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Speech and Language in the Classroom

Packages for Primary Schools

What we provide:

Infant & Junior Language Link

  • Standardised assessments to screen for problems understanding language, particularly focused on the language of the classroom.
  • Individual pupil recommendations, provision maps and class wide reports
  • Support materials, plans and record keeping for group work
  • Classroom support strategies and individual work
  • Online training
  • Find out more here:
    Infant Language Link | Junior Language Link

Speech Link

  • Screening tool to check if speech sound development is age appropriate
  • Recommendations for in school work or discussion with a speech and language therapist
  • Speech sound programs with supporting resources
  • Online listening games
  • Supporting materials and information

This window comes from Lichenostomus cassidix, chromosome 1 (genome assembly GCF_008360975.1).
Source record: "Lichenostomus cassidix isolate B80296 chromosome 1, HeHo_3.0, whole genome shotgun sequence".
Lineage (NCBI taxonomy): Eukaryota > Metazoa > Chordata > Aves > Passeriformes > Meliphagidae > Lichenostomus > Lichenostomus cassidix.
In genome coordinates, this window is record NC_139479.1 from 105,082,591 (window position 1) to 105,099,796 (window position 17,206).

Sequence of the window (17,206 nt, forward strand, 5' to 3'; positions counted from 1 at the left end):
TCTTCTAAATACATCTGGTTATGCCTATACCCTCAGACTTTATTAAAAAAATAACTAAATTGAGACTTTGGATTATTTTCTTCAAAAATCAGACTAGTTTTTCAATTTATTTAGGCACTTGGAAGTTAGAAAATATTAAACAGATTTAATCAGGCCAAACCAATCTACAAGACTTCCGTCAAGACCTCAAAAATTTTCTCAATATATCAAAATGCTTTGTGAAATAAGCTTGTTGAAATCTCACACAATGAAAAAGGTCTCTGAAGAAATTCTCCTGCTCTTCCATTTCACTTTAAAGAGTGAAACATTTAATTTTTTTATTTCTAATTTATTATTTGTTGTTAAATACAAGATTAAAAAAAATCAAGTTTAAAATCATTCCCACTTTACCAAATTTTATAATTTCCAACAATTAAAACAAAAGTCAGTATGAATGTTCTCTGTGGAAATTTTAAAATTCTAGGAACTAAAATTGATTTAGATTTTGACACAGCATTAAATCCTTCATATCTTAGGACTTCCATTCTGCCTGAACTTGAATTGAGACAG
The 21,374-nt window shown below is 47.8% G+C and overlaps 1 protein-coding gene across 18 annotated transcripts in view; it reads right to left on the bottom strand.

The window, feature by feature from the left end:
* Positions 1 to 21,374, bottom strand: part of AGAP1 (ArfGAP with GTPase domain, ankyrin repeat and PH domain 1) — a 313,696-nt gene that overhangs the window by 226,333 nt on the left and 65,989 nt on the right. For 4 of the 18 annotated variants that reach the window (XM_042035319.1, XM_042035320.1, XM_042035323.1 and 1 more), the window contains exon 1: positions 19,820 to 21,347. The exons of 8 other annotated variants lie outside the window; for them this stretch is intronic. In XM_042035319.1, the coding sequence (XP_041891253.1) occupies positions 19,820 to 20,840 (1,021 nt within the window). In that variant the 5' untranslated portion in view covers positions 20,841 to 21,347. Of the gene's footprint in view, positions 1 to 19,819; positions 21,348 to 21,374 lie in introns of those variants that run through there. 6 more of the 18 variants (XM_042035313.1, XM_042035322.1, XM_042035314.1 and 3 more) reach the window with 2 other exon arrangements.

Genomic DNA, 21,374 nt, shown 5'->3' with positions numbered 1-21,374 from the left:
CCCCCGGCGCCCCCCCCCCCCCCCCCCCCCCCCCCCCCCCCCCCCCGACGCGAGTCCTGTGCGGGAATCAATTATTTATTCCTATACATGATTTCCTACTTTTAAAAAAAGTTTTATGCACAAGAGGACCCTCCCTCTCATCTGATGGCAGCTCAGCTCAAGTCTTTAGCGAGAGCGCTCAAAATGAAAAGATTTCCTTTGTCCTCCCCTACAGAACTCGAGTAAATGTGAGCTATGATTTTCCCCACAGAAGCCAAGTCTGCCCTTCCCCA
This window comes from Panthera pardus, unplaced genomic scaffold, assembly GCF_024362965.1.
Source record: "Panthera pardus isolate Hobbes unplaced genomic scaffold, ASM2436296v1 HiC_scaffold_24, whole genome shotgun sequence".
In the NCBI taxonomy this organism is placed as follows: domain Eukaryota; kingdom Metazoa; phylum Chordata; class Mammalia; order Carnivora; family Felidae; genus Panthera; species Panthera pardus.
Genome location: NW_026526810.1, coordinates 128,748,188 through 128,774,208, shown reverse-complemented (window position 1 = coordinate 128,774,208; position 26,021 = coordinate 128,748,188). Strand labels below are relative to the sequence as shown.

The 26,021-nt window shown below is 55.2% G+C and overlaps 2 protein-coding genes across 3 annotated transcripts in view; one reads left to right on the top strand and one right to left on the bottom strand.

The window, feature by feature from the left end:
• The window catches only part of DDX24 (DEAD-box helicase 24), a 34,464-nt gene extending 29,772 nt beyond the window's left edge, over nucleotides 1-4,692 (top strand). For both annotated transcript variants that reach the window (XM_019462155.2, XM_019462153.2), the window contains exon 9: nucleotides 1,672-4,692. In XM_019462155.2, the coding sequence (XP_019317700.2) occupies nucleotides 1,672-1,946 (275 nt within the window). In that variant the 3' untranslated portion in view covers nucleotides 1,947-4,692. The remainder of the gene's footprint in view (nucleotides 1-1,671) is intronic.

• Find out more here: Speech Link

How to purchase:

Call our help desk on 0333 577 0784 or 01227 811835

You can buy online and view our current UK pricing and special offers in the Pricing Section.

Why these packages are needed:

Research has shown that in some areas 50% or more children have delayed speech and language skills when they enter school, and 10% (2-3 in every classroom) have long term communication difficulties. ICAN Talk Issue 2: 2006

Early speech, language and communication difficulties are a very significant predictor of later literacy difficulties Snowling 2006.

“At six years there is a gap of a few months between the reading age of children who had good oral language at five, and those who had poor oral language skills at five. By fourteen, this gap has widened to five years difference in reading age.” Hirsch 1996

Language Link includes many resources for working on vocabulary skills, including semantic linking activities, association and categories games.

Socially disadvantaged children can catch up with other children in language skills after just 9 months if their teachers are trained to have the right kind of conversations with them. Hank and Deacon 2008

7-11 year old children with poor reading comprehension made more progress in reading when provided with an intervention to develop oral language than when given an intervention directly targeting reading comprehension skills Snowling 2010